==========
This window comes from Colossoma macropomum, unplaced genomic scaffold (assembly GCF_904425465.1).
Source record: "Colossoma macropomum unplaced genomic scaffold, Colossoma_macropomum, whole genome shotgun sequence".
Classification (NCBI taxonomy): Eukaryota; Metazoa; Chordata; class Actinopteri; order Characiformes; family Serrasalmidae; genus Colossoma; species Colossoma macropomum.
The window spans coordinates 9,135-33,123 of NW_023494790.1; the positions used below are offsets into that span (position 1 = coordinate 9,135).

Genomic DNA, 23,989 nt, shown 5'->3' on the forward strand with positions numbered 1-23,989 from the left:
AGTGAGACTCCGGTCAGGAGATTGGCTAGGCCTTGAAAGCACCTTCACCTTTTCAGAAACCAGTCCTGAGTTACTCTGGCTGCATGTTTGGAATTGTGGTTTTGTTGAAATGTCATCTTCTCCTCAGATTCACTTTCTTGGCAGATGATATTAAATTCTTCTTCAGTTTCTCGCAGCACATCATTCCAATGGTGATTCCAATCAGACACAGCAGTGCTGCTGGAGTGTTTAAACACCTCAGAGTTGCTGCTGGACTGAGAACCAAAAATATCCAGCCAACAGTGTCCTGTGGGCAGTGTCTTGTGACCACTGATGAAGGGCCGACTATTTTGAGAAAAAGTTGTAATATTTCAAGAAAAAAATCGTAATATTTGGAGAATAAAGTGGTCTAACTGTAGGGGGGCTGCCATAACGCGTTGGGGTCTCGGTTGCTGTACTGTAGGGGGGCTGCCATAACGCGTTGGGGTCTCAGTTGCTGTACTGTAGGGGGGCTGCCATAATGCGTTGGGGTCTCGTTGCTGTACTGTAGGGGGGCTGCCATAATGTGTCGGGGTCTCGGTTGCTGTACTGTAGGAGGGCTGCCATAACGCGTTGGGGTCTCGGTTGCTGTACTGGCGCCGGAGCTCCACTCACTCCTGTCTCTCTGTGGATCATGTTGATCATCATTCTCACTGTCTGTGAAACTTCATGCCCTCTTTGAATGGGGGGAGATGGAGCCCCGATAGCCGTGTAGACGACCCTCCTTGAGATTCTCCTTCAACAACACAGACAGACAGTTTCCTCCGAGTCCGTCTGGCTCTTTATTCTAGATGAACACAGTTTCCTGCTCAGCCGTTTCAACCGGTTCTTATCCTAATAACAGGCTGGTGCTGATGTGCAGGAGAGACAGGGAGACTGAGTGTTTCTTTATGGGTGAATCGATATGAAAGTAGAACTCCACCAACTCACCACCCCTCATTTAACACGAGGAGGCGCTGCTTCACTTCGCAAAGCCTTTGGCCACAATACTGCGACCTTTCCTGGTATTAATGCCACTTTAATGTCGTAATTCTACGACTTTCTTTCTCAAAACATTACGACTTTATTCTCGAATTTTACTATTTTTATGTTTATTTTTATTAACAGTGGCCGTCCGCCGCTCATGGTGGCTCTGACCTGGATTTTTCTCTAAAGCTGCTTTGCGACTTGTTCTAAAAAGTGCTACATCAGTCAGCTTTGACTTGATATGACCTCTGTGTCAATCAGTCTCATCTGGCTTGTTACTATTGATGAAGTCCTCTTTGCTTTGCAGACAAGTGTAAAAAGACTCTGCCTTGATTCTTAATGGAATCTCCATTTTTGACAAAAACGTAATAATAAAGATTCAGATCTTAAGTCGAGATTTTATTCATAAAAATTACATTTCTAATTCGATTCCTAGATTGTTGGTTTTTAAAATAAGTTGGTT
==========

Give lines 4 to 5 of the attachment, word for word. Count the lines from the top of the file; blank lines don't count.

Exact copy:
The window spans coordinates 9,135-33,123 of NW_023494790.1; the positions used below are offsets into that span (position 1 = coordinate 9,135).

Genomic DNA, 23,989 nt, shown 5'->3' on the forward strand with positions numbered 1-23,989 from the left: